Breeding, eMatings, Horse Sales, Mares, People, Racing, Sales, Stallions, Uncategorized

Snapshot of Triple Crown winners by percentage of imported or foreign-bred ancestors could lead to conclusions

The 11 US Triple Crown winners spanned the time frame from Sir Barton in 1919 to Affirmed in 1978, roughly about 60 years. Each is listed below by year of classic wins, name, the number of generations to the first imported or foreign-bred ancestor in the pedigree (in parenthesis  after name; if a sire or dam is an import, the number would be “1” and so on, up to “5”), and the percentage of imported or foreign-bred ancestors in each’s pedigree within five generations (number of imported or foreign-bred ancestors as a percentage of the 62 ancestors found in the first five generations).

1919 Sir Barton (1) 80.6%

1930 Gallant Fox (1) 85.4%

1935 Omaha (2) 83.9%

1937 War Admiral (2) 74.2%

1941 Whirlaway (1) 66.1%

1943 Count Fleet (2) 75.8%

1946 Assault (2) 56.5%

1948 Citation (1) 95.2%

1973 Secretariat (2) 62.9%

1977 Seattle Slew (4) 25%

1978 Affirmed (4) 24.2%

By the time of Seattle Slew and Affirmed, the first imported ancestor has receded back to the fourth generation, and consequently the percentage of imported or foreign-bred ancestors in their pedigrees has declined as well.

For shits and giggles, here’s a random sample of some Kentucky Derby winners since then, and you’ll note a continuation of a trend over the last 35 years:

1998 Real Quiet (4) 17.7%

2004 Smarty Jones (4) 9.79%

2007 Street Sense (1) 30.6%

2008 Big Brown (4) 22.6%

2009 Mine That Bird (5) 3.2%

2010 Super Saver (3) 14.5%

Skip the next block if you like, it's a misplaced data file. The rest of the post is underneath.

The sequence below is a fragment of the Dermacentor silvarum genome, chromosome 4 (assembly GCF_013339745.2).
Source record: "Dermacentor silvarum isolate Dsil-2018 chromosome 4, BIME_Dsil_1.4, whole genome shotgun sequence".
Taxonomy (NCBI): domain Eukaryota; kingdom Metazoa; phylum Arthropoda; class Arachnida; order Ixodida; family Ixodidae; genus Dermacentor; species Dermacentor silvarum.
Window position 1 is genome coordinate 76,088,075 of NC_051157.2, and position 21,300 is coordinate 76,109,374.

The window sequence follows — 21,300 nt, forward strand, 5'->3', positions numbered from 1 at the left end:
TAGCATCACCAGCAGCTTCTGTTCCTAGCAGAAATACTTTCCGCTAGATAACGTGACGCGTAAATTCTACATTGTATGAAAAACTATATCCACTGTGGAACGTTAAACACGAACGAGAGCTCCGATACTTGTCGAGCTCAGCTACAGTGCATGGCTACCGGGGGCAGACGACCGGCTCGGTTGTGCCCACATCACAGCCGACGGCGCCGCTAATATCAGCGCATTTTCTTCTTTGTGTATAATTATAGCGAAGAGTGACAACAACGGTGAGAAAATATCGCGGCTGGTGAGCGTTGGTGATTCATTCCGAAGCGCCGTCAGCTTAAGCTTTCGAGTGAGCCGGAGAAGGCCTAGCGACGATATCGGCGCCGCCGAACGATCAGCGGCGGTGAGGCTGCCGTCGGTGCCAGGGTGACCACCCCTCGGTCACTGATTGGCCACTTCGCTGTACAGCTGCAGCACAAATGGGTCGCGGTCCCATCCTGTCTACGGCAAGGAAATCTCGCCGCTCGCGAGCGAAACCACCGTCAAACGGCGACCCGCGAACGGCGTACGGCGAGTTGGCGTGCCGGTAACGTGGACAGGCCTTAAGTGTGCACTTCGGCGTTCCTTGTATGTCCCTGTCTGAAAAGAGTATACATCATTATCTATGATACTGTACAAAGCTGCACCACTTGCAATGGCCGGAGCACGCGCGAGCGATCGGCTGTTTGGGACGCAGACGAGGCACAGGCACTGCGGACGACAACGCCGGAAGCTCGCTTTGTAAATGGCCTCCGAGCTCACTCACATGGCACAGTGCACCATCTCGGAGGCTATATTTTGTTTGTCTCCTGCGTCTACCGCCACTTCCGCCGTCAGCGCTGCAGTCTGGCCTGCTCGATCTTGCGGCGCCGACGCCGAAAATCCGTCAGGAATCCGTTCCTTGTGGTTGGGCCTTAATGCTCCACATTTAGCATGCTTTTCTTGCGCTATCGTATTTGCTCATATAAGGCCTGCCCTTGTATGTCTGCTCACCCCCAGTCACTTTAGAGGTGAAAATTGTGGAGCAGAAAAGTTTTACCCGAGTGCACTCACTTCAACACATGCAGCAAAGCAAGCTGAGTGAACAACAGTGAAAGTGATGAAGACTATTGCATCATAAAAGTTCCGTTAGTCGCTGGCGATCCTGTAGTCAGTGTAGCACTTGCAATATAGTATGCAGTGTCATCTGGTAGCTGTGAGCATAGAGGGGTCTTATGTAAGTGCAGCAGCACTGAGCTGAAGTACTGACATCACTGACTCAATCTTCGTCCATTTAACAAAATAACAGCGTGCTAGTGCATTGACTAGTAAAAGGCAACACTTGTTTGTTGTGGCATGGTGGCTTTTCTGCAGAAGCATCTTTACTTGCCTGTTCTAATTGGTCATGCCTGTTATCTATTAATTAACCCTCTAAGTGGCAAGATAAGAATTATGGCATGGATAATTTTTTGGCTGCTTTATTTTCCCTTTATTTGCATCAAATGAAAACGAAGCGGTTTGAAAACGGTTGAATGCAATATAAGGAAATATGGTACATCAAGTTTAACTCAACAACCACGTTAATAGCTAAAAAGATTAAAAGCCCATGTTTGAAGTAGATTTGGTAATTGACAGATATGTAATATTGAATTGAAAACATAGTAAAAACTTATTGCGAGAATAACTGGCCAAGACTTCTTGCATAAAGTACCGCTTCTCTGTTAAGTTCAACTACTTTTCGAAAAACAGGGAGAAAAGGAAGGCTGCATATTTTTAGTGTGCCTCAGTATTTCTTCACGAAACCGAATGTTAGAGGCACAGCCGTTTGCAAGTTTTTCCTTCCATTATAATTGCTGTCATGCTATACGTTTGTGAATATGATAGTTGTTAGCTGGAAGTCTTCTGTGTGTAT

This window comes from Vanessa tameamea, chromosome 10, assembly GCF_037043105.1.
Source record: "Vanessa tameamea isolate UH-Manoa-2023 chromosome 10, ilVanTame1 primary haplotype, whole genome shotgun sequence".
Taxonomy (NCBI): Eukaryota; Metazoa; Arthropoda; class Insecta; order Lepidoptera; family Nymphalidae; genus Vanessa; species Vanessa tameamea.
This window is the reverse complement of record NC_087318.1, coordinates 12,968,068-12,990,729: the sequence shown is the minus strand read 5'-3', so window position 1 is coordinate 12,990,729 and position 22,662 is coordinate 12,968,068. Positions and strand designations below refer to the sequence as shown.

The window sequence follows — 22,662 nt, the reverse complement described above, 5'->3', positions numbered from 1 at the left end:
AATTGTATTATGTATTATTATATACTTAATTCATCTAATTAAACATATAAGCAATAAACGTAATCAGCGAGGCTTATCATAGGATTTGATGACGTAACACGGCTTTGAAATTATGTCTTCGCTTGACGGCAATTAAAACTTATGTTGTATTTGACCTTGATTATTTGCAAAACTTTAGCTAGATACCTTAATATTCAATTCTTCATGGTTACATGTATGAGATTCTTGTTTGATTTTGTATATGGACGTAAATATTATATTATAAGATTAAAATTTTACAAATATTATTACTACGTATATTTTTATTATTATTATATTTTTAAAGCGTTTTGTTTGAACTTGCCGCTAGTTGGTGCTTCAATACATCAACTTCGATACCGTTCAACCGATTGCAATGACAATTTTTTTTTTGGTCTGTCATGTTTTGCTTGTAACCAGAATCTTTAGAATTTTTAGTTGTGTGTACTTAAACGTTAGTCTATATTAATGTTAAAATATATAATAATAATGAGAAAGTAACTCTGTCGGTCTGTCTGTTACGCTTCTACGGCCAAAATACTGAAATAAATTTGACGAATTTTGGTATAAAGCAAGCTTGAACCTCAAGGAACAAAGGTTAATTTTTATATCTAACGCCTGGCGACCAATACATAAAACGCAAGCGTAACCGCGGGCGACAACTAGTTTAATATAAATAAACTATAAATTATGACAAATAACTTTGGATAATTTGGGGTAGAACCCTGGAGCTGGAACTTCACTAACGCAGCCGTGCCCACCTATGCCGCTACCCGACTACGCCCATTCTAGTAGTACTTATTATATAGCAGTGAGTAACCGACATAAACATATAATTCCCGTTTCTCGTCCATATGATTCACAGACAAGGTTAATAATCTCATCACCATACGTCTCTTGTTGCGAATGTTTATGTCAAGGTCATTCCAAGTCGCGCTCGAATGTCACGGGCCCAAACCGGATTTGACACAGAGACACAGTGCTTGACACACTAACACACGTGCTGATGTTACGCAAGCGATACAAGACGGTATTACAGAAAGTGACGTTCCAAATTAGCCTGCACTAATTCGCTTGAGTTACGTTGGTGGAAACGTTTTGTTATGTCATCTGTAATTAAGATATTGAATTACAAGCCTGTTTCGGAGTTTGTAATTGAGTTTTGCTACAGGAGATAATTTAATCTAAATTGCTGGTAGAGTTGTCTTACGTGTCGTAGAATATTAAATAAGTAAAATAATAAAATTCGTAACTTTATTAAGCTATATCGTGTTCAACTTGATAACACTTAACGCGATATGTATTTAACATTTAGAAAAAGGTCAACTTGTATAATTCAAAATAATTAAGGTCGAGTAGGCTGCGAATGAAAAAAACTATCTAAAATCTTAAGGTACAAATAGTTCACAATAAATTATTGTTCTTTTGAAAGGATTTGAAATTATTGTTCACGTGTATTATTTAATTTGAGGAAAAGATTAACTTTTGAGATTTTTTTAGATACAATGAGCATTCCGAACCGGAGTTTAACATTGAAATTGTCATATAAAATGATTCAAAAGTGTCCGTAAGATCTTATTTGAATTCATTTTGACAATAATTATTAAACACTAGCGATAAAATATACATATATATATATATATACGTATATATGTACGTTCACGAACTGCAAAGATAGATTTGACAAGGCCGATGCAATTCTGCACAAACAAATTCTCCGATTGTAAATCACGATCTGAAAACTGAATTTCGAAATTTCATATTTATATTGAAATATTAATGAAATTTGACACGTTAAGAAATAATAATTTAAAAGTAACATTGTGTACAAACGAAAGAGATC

2011 Animal Kingdom (1) 74.2%

2012 I’ll Have Another (3) 9.7%

2013 Orb (4) 9.7%

Street Sense, the only BC Juvenile winner to also win the Derby, is by the imported Street Cry, while Animal Kingdom, a rare recent Derby winner to race at 5,  is by two imported parents and consequently a throwback to another time.

The lowering of the “import” or foreign-bred factor, interestingly, has occurred during the last 30-odd years—the age of Lasix—when the North American Thoroughbred’s soundness has come into question. Is there a connection?

If, in fact, the pedigrees of these specific horses, exceptions aside, are reflective of an overall breeding trend, perhaps this information, combined with Lasix usage, larger foal crops versus the middle of the last century, changes in training, lowering of distances, increases in stallion books, dwindling of bloodlines, the advent of the Breeders’ Cup, and any number of other factors could explain at least partially the lower number of starts per runner and appearance of fragility of the better horses of each crop that are so often the subject of commentary?

Your guess is a good as mine.

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